with ogg they could probably show the middle finger to all of those, and keep the difference.

so i guess everyone have some kind of interest in the choice of codec chosen, and i fear that quality is the last of those.

Reply Parent Score: 12

RE[2]: I don't get it
by Coxy on Wed 12th Dec 2007 09:36 in reply to "RE: I don't get it"
Coxy Member since:
2006-07-01

'thing is, they all know ogg would be acceptable for most users. just look at how much high def formats in audio and video stand vs divx and mp3 (to use known examples). i suspect that the non-technical consumer is tired of formats that give no no practical value vs the old ones. '

I think most users have no idea what formats are or care - nor should they have to. They just watch films, there not interested in OSS values, they just want to be able to view their films in what ever media player comes with their computers.

'all im saying is that for most users quality comes second to ease of use.'

What research have you done on the subject?. Ease of use for most people would probably be that it runs in Windows Media Player or iTunes and that they don't need to download or install anything else just to see the 'shaky party movie, taken using a low quality mobile phone or camera while drunk.'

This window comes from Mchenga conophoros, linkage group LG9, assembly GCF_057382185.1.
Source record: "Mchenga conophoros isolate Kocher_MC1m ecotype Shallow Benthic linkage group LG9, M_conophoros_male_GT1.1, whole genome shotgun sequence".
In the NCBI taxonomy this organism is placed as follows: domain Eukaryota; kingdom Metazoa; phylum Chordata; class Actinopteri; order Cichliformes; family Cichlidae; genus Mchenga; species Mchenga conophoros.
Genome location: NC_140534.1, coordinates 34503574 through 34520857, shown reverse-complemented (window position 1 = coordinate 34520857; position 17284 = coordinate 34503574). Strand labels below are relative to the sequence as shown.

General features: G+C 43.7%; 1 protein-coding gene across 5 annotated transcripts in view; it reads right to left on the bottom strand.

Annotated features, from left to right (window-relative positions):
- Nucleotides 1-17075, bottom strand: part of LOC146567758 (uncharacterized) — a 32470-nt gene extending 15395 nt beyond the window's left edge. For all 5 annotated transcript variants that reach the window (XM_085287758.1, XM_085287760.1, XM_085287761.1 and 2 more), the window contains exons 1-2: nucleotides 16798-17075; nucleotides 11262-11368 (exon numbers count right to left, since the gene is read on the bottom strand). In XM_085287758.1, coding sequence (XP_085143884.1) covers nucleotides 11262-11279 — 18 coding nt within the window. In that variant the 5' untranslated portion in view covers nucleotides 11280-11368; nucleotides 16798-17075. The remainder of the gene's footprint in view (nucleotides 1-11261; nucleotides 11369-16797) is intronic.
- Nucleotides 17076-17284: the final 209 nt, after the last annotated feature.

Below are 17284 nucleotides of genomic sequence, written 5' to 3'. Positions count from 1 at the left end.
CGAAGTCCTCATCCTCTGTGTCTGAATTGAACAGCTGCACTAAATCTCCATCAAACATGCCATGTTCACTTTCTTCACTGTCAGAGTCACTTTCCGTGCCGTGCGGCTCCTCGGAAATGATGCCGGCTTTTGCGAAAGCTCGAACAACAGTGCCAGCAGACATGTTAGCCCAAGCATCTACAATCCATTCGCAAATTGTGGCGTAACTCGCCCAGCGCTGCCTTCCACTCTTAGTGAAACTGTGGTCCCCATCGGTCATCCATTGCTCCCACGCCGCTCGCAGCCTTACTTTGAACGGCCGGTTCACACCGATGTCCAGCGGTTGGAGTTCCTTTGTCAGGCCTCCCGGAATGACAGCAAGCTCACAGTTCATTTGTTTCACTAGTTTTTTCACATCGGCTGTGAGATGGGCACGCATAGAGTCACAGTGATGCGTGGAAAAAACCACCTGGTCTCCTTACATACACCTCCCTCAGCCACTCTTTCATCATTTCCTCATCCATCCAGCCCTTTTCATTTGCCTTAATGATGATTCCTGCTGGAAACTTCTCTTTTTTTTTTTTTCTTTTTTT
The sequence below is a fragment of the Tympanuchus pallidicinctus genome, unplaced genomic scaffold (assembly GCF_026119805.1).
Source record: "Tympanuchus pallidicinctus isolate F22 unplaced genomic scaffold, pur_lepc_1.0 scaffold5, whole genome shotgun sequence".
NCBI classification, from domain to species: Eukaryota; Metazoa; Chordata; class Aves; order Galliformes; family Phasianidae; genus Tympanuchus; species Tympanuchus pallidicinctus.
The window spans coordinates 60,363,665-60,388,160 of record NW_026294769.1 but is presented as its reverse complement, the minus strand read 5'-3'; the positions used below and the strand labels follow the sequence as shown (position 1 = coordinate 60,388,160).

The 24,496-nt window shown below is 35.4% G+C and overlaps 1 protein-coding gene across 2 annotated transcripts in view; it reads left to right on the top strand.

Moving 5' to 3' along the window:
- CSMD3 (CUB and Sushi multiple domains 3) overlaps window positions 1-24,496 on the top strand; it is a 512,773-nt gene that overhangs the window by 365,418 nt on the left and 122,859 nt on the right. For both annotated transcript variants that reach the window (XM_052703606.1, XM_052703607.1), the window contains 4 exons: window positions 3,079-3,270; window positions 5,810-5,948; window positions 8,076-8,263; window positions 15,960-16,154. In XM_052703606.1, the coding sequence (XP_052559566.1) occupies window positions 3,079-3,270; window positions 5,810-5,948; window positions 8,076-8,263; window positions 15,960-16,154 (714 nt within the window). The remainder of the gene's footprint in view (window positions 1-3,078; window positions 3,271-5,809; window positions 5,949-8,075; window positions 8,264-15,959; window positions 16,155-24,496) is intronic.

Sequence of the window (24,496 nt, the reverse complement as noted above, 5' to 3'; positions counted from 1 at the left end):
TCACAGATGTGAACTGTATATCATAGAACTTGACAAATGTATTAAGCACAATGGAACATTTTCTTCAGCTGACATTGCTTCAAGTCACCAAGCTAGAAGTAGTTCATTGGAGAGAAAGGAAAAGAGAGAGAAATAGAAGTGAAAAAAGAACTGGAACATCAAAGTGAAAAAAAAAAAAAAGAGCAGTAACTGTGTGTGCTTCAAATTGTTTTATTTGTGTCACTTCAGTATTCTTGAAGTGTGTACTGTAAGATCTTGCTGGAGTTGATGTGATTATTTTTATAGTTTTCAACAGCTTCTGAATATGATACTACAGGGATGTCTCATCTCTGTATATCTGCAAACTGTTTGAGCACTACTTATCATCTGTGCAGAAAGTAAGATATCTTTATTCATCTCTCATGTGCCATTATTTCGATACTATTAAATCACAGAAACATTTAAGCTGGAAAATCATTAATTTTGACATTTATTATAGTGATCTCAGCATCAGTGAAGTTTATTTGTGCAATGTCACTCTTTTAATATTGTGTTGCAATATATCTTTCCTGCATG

Reply Parent Score: 1

RE: I don't get it
by setec_astronomy on Wed 12th Dec 2007 09:14 in reply to "I don't get it"
setec_astronomy Member since:
2007-11-17

HTML 4.x is more or less agnostic towards picture formats [1] :

This attribute specifies the location of the image resource. Examples of widely recognized image formats include GIF, JPEG, and PNG."


This laissez faire approach has caused some medium to major problems for web developers, customers and the software vendors behind browsers in the past ( GIF not unanimously acceptable due to software patent baggage, no png support in IE < 7, etc. ) and it is likely, that the W3C aims at a bit more specificity for future standards / recommendations, especially since the potential for troubles inherent in the current situation with several competing, incompatible ( and differently licensed) video codecs is magnitudes higher than for picture formats.